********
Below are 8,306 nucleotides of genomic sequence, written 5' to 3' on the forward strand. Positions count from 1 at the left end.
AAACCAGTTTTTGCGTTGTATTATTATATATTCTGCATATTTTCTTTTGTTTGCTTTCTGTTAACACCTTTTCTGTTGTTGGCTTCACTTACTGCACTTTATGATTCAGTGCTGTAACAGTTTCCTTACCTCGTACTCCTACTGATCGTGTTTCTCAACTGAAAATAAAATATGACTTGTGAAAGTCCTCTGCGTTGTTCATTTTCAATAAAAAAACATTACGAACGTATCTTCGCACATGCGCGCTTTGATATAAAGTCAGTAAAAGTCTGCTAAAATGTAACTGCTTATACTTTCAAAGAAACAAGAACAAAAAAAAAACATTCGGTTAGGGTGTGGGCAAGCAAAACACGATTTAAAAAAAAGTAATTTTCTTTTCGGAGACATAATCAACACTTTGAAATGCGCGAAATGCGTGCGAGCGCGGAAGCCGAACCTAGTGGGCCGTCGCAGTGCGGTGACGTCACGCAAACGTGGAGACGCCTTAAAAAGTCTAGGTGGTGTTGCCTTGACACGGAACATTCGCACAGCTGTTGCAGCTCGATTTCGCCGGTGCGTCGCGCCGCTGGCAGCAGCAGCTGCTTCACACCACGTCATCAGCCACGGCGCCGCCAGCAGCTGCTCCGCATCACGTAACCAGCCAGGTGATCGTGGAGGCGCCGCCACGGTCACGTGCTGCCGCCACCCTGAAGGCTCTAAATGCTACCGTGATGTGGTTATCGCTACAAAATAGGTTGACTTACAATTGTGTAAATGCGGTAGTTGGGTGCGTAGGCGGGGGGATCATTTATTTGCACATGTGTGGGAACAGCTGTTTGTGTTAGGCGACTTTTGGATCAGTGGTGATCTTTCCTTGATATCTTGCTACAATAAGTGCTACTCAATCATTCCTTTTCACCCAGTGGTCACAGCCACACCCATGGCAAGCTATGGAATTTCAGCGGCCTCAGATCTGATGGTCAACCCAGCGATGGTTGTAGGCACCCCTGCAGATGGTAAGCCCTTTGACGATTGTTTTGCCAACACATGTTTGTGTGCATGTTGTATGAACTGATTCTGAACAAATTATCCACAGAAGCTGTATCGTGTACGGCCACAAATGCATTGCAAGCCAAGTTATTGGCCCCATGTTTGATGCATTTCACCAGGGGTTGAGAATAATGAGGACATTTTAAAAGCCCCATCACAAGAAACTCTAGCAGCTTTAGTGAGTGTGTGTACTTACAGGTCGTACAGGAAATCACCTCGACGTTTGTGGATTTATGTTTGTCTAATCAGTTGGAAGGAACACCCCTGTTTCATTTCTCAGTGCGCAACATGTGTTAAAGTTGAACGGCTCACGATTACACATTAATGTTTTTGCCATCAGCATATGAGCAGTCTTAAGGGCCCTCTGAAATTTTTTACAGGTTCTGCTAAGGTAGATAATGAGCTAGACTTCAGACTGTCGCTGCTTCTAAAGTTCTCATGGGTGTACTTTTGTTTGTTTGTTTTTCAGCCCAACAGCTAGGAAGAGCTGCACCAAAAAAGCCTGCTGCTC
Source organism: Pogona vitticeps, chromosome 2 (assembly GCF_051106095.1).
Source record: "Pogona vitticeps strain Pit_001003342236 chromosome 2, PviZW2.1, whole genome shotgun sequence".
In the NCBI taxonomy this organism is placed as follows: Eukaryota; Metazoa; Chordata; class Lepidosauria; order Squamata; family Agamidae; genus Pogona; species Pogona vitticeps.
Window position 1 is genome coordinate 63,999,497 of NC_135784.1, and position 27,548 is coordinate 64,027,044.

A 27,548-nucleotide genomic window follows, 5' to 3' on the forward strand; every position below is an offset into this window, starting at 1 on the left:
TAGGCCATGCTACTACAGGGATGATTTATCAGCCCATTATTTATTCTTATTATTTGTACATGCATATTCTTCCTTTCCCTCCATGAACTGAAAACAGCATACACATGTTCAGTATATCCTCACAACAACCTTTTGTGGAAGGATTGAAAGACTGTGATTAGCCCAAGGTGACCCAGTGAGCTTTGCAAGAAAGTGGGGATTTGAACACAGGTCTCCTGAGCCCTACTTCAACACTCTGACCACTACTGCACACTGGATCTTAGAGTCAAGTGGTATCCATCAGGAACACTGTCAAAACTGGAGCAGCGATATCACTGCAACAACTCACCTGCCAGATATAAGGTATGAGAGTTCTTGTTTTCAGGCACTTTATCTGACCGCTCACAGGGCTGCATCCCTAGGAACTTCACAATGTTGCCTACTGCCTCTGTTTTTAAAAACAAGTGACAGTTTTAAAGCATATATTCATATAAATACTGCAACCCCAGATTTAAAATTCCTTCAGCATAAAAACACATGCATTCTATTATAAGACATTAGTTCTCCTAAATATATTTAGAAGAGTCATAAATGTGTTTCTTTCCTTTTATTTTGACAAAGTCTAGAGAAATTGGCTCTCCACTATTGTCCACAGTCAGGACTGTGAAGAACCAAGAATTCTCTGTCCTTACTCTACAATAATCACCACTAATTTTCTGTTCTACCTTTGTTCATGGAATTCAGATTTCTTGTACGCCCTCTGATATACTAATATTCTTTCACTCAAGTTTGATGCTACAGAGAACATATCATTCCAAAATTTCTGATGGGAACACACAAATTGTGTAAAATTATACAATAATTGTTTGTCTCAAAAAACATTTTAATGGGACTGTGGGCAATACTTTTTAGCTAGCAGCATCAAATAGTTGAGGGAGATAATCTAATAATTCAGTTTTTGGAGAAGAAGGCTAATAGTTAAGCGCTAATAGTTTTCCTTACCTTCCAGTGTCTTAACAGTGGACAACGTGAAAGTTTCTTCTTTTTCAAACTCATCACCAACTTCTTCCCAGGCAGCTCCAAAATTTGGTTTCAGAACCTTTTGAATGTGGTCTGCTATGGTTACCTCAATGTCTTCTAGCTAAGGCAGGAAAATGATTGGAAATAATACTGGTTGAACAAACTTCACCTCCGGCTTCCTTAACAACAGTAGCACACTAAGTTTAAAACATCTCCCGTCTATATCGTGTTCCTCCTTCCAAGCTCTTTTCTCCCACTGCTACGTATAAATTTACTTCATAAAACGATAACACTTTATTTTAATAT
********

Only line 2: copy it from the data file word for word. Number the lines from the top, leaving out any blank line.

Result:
AAACCAGTTTTTGCGTTGTATTATTATATATTCTGCATATTTTCTTTTGTTTGCTTTCTGTTAACACCTTTTCTGTTGTTGGCTTCACTTACTGCACTTTATGATTCAGTGCTGTAACAGTTTCCTTACCTCGTACTCCTACTGATCGTGTTTCTCAACTGAAAATAAAATATGACTTGTGAAAGTCCTCTGCGTTGTTCATTTTCAATAAAAAAACATTACGAACGTATCTTCGCACATGCGCGCTTTGATATAAAGTCAGTAAAAGTCTGCTAAAATGTAACTGCTTATACTTTCAAAGAAACAAGAACAAAAAAAAAACATTCGGTTAGGGTGTGGGCAAGCAAAACACGATTTAAAAAAAAGTAATTTTCTTTTCGGAGACATAATCAACACTTTGAAATGCGCGAAATGCGTGCGAGCGCGGAAGCCGAACCTAGTGGGCCGTCGCAGTGCGGTGACGTCACGCAAACGTGGAGACGCCTTAAAAAGTCTAGGTGGTGTTGCCTTGACACGGAACATTCGCACAGCTGTTGCAGCTCGATTTCGCCGGTGCGTCGCGCCGCTGGCAGCAGCAGCTGCTTCACACCACGTCATCAGCCACGGCGCCGCCAGCAGCTGCTCCGCATCACGTAACCAGCCAGGTGATCGTGGAGGCGCCGCCACGGTCACGTGCTGCCGCCACCCTGAAGGCTCTAAATGCTACCGTGATGTGGTTATCGCTACAAAATAGGTTGACTTACAATTGTGTAAATGCGGTAGTTGGGTGCGTAGGCGGGGGGATCATTTATTTGCACATGTGTGGGAACAGCTGTTTGTGTTAGGCGACTTTTGGATCAGTGGTGATCTTTCCTTGATATCTTGCTACAATAAGTGCTACTCAATCATTCCTTTTCACCCAGTGGTCACAGCCACACCCATGGCAAGCTATGGAATTTCAGCGGCCTCAGATCTGATGGTCAACCCAGCGATGGTTGTAGGCACCCCTGCAGATGGTAAGCCCTTTGACGATTGTTTTGCCAACACATGTTTGTGTGCATGTTGTATGAACTGATTCTGAACAAATTATCCACAGAAGCTGTATCGTGTACGGCCACAAATGCATTGCAAGCCAAGTTATTGGCCCCATGTTTGATGCATTTCACCAGGGGTTGAGAATAATGAGGACATTTTAAAAGCCCCATCACAAGAAACTCTAGCAGCTTTAGTGAGTGTGTGTACTTACAGGTCGTACAGGAAATCACCTCGACGTTTGTGGATTTATGTTTGTCTAATCAGTTGGAAGGAACACCCCTGTTTCATTTCTCAGTGCGCAACATGTGTTAAAGTTGAACGGCTCACGATTACACATTAATGTTTTTGCCATCAGCATATGAGCAGTCTTAAGGGCCCTCTGAAATTTTTTACAGGTTCTGCTAAGGTAGATAATGAGCTAGACTTCAGACTGTCGCTGCTTCTAAAGTTCTCATGGGTGTACTTTTGTTTGTTTGTTTTTCAGCCCAACAGCTAGGAAGAGCTGCACCAAAAAAGCCTGCTGCTC